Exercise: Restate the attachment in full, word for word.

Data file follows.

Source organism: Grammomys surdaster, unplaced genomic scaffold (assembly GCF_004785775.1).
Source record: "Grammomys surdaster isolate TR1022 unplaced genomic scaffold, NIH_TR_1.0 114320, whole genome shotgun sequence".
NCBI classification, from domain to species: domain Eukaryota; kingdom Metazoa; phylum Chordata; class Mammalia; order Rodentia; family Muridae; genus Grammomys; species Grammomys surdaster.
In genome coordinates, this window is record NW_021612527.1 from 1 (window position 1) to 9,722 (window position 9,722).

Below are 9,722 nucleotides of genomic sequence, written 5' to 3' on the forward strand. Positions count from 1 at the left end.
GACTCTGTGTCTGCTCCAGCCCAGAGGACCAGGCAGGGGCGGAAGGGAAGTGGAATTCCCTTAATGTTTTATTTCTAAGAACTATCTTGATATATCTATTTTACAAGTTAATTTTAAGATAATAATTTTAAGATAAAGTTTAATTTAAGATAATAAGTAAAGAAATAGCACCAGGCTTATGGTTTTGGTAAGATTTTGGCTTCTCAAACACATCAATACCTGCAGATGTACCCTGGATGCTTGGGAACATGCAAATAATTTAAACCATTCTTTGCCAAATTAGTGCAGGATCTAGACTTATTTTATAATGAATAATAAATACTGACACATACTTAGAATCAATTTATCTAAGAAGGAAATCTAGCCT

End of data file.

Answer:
Source organism: Grammomys surdaster, unplaced genomic scaffold (assembly GCF_004785775.1).
Source record: "Grammomys surdaster isolate TR1022 unplaced genomic scaffold, NIH_TR_1.0 114320, whole genome shotgun sequence".
NCBI classification, from domain to species: domain Eukaryota; kingdom Metazoa; phylum Chordata; class Mammalia; order Rodentia; family Muridae; genus Grammomys; species Grammomys surdaster.
In genome coordinates, this window is record NW_021612527.1 from 1 (window position 1) to 9,722 (window position 9,722).

Below are 9,722 nucleotides of genomic sequence, written 5' to 3' on the forward strand. Positions count from 1 at the left end.
GACTCTGTGTCTGCTCCAGCCCAGAGGACCAGGCAGGGGCGGAAGGGAAGTGGAATTCCCTTAATGTTTTATTTCTAAGAACTATCTTGATATATCTATTTTACAAGTTAATTTTAAGATAATAATTTTAAGATAAAGTTTAATTTAAGATAATAAGTAAAGAAATAGCACCAGGCTTATGGTTTTGGTAAGATTTTGGCTTCTCAAACACATCAATACCTGCAGATGTACCCTGGATGCTTGGGAACATGCAAATAATTTAAACCATTCTTTGCCAAATTAGTGCAGGATCTAGACTTATTTTATAATGAATAATAAATACTGACACATACTTAGAATCAATTTATCTAAGAAGGAAATCTAGCCT